A Song For Eugene Peterson

When I was in seminary I read Eugene Peterson’s book “Christ Plays In Ten Thousand Places” and it deeply impacted me. Peterson took this title from this poem, written by Hopkins.

As kingfishers catch fire, dragonflies draw flame;
As tumbled over rim in roundy wells
Stones ring; like each tucked string tells, each hung bell's
Bow swung finds tongue to fling out broad its name;
Each mortal thing does one thing and the same:
Deals out that being indoors each one dwells;
Selves — goes itself; myself it speaks and spells,
Crying Whát I dó is me: for that I came.

I say móre: the just man justices;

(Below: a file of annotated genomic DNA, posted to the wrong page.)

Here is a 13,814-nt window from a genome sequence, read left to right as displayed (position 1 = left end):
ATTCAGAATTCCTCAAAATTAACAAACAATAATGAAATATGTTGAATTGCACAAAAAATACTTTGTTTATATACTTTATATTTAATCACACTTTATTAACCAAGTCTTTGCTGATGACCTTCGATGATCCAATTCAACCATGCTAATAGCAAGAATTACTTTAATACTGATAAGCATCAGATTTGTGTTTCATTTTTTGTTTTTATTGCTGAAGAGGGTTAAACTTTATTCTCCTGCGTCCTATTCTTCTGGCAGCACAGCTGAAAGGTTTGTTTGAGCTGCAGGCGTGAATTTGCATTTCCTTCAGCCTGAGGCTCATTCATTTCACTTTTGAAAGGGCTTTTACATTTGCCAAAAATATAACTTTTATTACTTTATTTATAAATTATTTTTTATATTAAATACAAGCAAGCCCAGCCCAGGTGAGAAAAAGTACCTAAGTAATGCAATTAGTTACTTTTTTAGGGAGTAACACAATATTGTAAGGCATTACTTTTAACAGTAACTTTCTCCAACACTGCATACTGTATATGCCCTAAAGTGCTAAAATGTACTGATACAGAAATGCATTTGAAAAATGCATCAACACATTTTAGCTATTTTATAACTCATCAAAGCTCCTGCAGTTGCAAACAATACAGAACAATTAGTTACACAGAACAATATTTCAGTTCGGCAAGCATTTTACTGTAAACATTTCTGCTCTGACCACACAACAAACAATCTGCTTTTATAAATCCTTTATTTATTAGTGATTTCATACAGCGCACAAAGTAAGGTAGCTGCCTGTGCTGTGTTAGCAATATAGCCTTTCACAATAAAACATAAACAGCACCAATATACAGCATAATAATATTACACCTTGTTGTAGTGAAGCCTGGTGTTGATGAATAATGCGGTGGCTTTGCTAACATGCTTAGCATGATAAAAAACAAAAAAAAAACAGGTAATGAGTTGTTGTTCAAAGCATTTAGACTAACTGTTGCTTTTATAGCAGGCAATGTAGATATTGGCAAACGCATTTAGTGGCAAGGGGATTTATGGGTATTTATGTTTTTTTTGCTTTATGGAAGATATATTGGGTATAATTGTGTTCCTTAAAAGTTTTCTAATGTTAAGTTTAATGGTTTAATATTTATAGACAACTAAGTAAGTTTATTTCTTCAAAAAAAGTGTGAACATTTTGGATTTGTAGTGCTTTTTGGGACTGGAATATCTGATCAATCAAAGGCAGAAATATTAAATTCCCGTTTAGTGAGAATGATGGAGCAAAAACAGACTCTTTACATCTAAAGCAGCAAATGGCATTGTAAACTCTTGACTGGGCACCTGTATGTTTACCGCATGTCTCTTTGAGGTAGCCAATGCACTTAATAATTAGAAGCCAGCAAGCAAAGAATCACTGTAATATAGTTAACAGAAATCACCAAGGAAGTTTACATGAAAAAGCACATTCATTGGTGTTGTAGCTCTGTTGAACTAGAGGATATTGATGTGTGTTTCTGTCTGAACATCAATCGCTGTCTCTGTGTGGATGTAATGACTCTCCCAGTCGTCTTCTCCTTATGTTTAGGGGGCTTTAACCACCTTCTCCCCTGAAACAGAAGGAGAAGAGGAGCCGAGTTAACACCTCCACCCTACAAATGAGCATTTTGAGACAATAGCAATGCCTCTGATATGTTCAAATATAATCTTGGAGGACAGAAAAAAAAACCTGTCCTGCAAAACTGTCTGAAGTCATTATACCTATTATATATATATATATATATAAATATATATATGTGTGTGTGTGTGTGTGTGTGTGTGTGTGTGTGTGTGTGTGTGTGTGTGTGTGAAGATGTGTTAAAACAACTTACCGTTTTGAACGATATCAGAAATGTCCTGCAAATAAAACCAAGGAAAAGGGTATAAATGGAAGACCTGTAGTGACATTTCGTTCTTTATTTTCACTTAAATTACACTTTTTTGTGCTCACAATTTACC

Keeps grace: thát keeps all his goings graces;
Acts in God's eye what in God's eye he is —
Chríst — for Christ plays in ten thousand places,
Lovely in limbs, and lovely in eyes not his
To the Father through the features of men's faces.

Gerard Manley Hopkins: Poems and Prose (Penguin Classics, 1985)

As songwriters tend to do, I gathered up these influences, digested them over a period of weeks, and spit them back out in a song.

I played it last week, at a Clergy Conference, the morning after Eugene died. It was a special thing to be able to offer this song because the speaker for our conference was author and professor, James K.A. Smith, who speaks and writes a great deal on themes of incarnational theology, embodiment, and the like.

You can listen and download it for free right here!